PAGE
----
This year alone 10 pedestrians were struck by vehicles in Prince Rupert, six of them were on crosswalks along Second Avenue West, Prince Rupert RCMP confirmed.
Two of the incidents happened a week ago on Friday, Nov. 17. One of the accidents was on McBride Street and resulted in the death of a 67-year-old man, the other was on the crosswalk between Second Avenue West and Third Street. Both of these streets are on the arterial highway that runs through the city and is the responsibility of the provincial government.
Earlier this year, a pedestrian was struck by a police vehicle at a crosswalk at Second Avenue West near Ninth Street in March. The man was sent to the Kitimat General Hospital and later released.
In 2016 and 2015, Prince Rupert RCMP said there were a total of six pedestrians who were struck by vehicles.
The ministry said that in 2013 a pedestrian controlled signal at McBride and Ninth Avenue was installed to provide safer crossing, however, this was where last Friday’s incident occurred.
“Our thoughts are with those affected by the crosswalk incidents in Prince Rupert, ” said ministry of transportation and infrastructure spokesperson, Danielle Pope, in an email. The ministry said it reviews its roads and highways consistently to see where safety can be improved.
This section of Highway 16 was also resurfaced and painted in 2017, and the ministry said this was “to provide a reflective crosswalk and clear line delineation along the route. During this time of year, Prince Rupert and other coastal communities can experience reduced visibility due to heavy precipitation and shorter days.”
Poor visibility along Second Avenue West, and many other streets in Prince Rupert, is something that Chris Lightfoot is examining through the Complete Streets For Prince Rupert initiative. On Nov. 20, he posted that the group is crowdsourcing to learn from residents about the most dangerous spots around the city to walk, ride or drive.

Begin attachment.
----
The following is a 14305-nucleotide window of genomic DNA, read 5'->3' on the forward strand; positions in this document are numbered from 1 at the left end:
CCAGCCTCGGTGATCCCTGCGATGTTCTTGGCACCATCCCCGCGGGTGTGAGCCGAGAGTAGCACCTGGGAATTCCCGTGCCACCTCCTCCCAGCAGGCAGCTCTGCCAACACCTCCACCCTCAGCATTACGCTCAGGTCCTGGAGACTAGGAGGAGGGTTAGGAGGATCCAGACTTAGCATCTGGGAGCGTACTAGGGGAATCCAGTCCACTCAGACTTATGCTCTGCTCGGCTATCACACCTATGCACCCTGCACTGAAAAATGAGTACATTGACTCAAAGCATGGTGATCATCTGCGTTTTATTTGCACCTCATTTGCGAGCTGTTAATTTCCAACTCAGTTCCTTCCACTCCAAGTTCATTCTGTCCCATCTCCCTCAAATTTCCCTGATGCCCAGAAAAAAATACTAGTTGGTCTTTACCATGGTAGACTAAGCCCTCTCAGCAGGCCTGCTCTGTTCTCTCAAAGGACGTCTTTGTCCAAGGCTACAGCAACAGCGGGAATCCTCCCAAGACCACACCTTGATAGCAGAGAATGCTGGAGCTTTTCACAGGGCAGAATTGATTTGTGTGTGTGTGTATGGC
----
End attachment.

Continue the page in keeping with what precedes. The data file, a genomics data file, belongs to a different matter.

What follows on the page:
Once they’ve accumulated enough information, Complete Streets plans to create a map and present to city council to prioritize change.
“What we’re advocating for are their tried and tested ways to reduce pedestrian-related collisions. Those aren’t campaigns to influence behaviour through education but the best way to reduce these crashes is actually changing the ways our streets are designed. Changing the built environment in ways that slow vehicles, improve visibility and separate modes of travel, for example, sidewalks and separated bike paths,” Lightfoot said.
Some of the hot spots people have flagged include 11th Avenue East and Prince Rupert Boulevard, Sixth Avenue East and Hays Cove and Dry Dock Road near PJ’s Midway Store and Second Avenue West and Third Street. Lightfoot said the group is reaching out to both the ministry and the city to improve their streets.
“Some of these changes are simple to make and don’t require a lot of money. Simple modification our streets include curb extensions, road diets, a lot of simple things that can be done cheaply that can make crossing the street a lot safer for everyone,” he said.
The City of Prince Rupert communications manager, Veronika Stewart, said they don’t plan on doing any major changes.
“We’ve replaced all our lightings with high efficiency lighting in 2013,” Stewart said, adding that city streets have different lighting than the highway. The city also repaints its crosswalks once a year.
While the ministry’s response included an advisory for drivers and pedestrians to be more aware at crossings, Lightfoot said Complete Streets is about improving the infrastructure and not changing behaviours.
Complete Streets is a vision that extends nation wide. A group of concerned residents and volunteers in Prince Rupert have taken the concept and are advocating for ways to improve their streets to be safer for all.
Map by Keili Bartlett